The acquisition of Cybermation Inc. by IT giant CA Inc. gives CA customers a path to a process automation; job scheduling. For CA, it means one fewer competitor.
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"It's a pretty smart deal at a reasonable price," said Stephen Elliot, research manager at Framingham, Mass.-based analyst firm IDC. "It keeps [Cybermation] out of the hands of BMC and IBM. It's a mature market. If you can get a leading-edge technology at a fair price, while taking out a competitor, you do it."
CA announced yesterday that it reached a deal to acquire Cybermation, a privately held company in Markham, Ontario, for $75 million. According to Islandia, N.Y.-based CA's press release, Cybermation earned $30 million in revenue in 2005 and turned a profit.
CA said it would market Cybermation's job scheduling solutions as standalone products, and it would also integrate them into CA's larger workload process automation solutions portfolio.
"Customers of Cybermation should feel pretty good about this deal, because CA will invest engineering dollars into the [Cybermation] platform," Elliot said.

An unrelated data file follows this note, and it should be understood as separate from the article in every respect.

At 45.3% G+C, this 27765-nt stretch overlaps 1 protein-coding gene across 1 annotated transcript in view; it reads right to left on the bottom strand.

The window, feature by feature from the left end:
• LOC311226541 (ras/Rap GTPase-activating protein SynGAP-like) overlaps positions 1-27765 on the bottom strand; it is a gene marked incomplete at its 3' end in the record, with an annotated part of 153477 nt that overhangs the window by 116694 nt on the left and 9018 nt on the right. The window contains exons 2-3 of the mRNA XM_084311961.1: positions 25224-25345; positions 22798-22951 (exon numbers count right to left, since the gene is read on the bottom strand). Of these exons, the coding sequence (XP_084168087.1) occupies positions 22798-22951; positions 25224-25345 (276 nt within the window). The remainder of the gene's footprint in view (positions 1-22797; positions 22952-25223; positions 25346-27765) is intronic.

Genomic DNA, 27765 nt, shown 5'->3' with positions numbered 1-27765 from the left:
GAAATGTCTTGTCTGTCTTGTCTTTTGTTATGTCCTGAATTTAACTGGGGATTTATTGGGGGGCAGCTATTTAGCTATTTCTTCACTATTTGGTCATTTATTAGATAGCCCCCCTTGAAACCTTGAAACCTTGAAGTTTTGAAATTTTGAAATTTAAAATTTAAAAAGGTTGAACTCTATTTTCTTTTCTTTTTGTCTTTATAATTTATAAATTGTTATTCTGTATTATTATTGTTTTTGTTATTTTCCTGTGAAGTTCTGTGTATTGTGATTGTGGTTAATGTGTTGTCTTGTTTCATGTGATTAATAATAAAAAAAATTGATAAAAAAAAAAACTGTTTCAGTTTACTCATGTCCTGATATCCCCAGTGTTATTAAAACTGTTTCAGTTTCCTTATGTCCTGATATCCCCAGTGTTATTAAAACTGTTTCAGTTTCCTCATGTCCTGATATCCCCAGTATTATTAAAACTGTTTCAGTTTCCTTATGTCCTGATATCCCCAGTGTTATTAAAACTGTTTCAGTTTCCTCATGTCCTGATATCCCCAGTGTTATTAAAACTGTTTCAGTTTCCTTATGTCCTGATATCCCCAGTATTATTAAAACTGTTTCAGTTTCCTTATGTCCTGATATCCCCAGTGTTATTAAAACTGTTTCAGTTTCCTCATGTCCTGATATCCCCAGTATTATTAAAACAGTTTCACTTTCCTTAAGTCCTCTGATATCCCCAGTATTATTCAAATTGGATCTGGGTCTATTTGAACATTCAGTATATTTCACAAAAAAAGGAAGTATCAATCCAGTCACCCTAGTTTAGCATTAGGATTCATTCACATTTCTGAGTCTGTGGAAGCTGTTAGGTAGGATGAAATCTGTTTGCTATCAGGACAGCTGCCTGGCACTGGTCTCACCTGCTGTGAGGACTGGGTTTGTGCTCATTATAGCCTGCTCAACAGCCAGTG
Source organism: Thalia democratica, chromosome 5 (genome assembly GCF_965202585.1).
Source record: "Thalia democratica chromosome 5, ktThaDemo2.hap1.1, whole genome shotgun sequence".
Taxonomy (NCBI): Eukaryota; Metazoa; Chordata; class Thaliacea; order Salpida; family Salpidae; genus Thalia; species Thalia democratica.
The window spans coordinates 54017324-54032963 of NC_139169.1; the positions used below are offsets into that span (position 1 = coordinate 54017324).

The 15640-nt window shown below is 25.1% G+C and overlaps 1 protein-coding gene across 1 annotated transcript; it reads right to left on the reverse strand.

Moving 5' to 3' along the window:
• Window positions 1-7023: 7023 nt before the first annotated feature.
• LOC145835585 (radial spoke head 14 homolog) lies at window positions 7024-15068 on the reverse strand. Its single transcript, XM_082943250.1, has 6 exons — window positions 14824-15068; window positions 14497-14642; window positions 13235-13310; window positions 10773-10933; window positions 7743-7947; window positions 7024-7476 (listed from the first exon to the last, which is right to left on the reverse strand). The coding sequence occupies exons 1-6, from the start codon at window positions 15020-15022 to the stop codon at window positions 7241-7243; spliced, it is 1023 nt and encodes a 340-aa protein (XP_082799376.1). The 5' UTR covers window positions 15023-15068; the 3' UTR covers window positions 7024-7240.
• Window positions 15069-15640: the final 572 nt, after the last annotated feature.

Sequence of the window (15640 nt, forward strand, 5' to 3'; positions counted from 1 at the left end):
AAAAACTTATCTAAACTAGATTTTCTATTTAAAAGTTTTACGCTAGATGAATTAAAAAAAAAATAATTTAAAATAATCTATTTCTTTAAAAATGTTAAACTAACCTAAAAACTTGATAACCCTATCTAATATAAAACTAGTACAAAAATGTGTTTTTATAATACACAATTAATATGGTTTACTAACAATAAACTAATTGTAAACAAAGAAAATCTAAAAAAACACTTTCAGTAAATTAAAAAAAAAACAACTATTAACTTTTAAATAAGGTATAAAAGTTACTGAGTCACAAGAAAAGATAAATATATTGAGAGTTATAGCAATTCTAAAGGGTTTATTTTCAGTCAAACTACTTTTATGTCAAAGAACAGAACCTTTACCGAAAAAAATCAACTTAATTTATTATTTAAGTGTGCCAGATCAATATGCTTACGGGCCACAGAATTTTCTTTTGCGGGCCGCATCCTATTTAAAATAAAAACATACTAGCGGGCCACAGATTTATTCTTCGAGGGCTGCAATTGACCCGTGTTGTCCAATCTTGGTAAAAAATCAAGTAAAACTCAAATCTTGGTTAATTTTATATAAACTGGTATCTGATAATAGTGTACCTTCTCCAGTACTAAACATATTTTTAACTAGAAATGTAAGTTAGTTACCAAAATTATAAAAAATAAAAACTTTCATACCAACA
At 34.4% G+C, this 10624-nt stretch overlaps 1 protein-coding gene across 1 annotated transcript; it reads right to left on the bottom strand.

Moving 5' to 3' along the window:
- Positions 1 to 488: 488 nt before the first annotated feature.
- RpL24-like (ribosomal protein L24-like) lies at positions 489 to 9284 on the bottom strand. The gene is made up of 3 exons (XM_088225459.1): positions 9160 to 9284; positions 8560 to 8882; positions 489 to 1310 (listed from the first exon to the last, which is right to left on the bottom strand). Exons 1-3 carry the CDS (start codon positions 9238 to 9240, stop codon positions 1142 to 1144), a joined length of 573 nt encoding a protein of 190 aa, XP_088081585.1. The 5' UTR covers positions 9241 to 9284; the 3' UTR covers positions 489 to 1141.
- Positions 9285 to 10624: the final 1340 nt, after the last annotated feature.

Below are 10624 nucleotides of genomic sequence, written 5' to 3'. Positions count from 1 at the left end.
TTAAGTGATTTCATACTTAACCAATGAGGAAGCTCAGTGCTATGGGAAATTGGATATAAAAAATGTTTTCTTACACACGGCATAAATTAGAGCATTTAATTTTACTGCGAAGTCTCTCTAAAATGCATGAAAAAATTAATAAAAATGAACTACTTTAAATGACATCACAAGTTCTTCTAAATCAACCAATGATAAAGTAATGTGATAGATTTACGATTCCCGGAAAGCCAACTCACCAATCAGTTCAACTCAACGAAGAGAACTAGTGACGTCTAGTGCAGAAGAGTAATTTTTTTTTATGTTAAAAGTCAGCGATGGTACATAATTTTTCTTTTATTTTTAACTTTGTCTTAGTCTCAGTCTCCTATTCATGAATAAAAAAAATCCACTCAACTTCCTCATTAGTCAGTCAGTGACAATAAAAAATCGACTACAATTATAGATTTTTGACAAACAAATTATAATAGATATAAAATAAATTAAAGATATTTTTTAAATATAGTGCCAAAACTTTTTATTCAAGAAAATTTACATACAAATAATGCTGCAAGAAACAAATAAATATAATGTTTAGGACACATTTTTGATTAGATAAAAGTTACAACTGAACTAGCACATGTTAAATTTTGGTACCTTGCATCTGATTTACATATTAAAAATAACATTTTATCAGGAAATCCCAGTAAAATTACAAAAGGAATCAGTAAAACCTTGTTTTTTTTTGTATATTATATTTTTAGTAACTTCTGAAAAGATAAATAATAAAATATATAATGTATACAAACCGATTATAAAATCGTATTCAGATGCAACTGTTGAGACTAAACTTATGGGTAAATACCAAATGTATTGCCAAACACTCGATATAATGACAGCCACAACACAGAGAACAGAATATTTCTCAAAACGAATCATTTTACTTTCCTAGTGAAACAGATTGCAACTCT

However, Elliot warned that maintaining Cybermation's high level of customer support could be a challenge for CA.
"Since it was a relatively small company, they surveyed their customers, they had high renewal rates, and they took development feedback from customers and put it into the product," Elliot said. "That's an area CA has been challenged with throughout the company. There are some good practices there [in Cybermation] that CA can duplicate."
Elliot said CA will benefit from adding a leading job scheduling solution to its portfolio. With Cybermation in the fold, CA will now have a "migration path toward next-generation job scheduling" for its existing customers. This could help retain customers that CA may otherwise have lost to BMC Software Inc. or IBM.
"Cybermation was winning deals because of their architecture, interfaces and integration. These are three areas that existing CA customers will want to take a look at as they upgrade their job scheduling and event-driven automation," Elliot said.
There could be some headaches on the account management side as CA's larger sales force and Cybermation's sales force sort out who gets paid for what and when, Elliot said.
Overall CA has taken a step toward growing its job scheduling business. Elliot said CA needs to add new customer contracts in the market. Buying a competitor was a "good first step," he said, but CA needs to grow the business. He said Cybermation's talented customer management team could help.
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